“CrossFit Kids emphasizes good movement through childhood and adolescence. Consistently good mechanics translates to physical literacy, enhanced sports performance, as well as prevents fewer injuries for kids. [...]

We provide an alternative to sedentary pursuits, which means less childhood obesity and all around better health for our children. CrossFit kids is designed to be minimalist; it is inexpensive and often requires little or no equipment, allowing a wide array of socioeconomic groups an opportunity to be physically fit and active throughout their lives.” --kids.crossfit.com

So What’s a CrossFit Kids Class Like?

“We introduce ourselves and answer questions like, ‘What did you learn in school today?’ Then together, we do a warm-up which typically covers basic movements--burpees, running, push-ups, squats, pull-ups, and sit-ups.” --Coach Tori at CrossFit Harrisonburg.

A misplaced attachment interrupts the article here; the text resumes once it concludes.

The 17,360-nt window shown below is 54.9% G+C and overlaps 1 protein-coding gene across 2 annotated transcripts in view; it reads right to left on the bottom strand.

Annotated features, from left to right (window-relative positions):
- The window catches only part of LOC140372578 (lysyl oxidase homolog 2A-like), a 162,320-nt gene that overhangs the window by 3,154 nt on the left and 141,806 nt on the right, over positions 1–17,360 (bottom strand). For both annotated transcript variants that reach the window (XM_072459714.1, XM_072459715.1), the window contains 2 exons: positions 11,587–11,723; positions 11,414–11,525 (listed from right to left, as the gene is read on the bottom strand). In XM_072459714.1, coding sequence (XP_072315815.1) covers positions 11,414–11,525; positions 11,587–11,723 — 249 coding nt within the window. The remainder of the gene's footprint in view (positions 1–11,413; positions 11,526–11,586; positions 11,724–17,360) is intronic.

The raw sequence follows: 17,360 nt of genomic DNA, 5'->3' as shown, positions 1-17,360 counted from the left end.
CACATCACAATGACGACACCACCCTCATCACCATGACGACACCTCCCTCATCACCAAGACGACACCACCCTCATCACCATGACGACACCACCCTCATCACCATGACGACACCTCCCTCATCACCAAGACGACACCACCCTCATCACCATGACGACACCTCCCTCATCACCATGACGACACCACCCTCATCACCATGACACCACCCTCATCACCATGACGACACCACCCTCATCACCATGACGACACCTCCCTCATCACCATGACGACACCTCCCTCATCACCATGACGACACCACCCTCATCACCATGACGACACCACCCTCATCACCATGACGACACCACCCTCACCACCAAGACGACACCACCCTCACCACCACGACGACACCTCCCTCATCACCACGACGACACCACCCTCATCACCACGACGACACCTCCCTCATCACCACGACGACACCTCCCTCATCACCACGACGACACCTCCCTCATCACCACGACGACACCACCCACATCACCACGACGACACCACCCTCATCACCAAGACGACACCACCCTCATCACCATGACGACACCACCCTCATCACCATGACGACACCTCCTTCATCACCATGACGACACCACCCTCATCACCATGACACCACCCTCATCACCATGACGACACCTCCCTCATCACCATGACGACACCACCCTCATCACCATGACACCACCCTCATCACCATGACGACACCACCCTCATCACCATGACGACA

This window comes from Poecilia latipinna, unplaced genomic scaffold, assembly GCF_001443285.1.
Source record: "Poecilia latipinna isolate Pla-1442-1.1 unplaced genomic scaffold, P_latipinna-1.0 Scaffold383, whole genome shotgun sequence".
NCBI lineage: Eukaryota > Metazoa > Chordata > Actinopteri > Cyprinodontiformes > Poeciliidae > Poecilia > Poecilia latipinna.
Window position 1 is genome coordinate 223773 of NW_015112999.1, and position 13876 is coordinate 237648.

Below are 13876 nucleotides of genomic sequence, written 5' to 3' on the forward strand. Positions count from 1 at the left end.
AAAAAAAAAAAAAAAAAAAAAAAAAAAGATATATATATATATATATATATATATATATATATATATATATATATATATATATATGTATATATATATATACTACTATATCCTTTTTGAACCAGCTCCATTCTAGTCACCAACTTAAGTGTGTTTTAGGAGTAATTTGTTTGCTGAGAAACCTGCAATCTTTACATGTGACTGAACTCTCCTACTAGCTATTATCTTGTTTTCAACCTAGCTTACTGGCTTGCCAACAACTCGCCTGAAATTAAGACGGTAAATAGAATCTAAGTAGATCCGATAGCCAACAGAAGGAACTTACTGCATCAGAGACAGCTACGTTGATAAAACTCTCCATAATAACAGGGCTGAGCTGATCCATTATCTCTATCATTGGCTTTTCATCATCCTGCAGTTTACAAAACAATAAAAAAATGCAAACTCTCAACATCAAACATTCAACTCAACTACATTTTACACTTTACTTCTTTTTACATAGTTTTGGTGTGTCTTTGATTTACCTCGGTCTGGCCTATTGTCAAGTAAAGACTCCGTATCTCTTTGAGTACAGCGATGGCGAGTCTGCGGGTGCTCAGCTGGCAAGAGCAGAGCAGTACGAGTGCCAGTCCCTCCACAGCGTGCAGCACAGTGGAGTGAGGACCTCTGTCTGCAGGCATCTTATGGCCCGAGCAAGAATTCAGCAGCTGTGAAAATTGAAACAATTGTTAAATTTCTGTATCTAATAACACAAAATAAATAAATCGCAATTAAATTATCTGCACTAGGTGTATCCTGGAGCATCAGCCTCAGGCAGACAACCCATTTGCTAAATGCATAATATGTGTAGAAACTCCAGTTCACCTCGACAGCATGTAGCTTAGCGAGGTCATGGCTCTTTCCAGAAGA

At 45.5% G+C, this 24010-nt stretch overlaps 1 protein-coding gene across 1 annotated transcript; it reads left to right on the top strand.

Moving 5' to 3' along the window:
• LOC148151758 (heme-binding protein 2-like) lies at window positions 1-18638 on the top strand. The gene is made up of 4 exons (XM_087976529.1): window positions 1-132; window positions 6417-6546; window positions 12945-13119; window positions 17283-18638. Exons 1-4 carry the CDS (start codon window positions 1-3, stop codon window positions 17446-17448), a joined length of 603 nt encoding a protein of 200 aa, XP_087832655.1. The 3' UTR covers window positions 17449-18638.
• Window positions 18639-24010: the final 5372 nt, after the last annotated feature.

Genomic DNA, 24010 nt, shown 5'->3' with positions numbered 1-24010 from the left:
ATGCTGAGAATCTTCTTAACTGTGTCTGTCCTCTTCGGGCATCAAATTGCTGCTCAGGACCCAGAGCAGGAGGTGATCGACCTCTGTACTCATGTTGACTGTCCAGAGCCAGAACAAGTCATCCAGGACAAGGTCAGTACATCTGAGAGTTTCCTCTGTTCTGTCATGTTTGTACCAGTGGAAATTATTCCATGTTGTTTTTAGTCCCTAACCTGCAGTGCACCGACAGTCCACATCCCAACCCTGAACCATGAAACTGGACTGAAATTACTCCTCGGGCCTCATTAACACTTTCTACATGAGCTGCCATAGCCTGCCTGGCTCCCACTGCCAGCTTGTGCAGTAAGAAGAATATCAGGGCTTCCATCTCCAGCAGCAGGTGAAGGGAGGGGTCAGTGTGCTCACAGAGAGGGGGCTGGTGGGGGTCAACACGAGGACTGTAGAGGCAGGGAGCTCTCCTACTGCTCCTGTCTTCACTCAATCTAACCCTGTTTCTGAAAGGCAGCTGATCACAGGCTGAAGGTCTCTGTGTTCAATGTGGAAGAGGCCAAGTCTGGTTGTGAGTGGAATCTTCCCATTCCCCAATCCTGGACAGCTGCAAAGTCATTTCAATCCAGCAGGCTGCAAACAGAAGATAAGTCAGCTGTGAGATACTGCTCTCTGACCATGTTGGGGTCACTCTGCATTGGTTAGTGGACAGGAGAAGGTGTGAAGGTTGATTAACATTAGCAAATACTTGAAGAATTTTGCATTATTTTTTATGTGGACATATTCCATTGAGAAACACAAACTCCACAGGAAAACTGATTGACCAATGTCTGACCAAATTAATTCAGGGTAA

Like most CrossFit Kids coaches, Tori teaches a warm-up, moves on to skill work, advances to the class workout, and ends the 60-minute activity time with a game.

“In skill work we do things like monkey hangs on a pull-up bar, we work on pull-ups--which the kids love--we review squat form and talk about how much we squat in every-day activities. They always learn more about CrossFit during this time.”

“For the workout, I usually let the kids design their workout while I help with a rep scheme. They love taking ownership on their work, and they really love playing a game at the end of class. Some days we play an active game, and some days we play a brain game while being active. I always try to stimulate their brains before they go home to do their homework.”

What to Look For in a Good Coach:

  • An instructor ratio of no more than 1:10
  • Approved CrossFit Level One Training, CrossFit Kids Training, a background check, and experience with kids
  • Constant supervision in a safe, well-lit, ventilated environment
  • Proper warm-up and cool-down activities, including stretching
  • Low resistance work that focuses on major muscle groups
  • Combining skill practice, workouts, and games to build strength and conditioning, including gymnastics, weight lifting, body weight movements, running, jump-roping, and more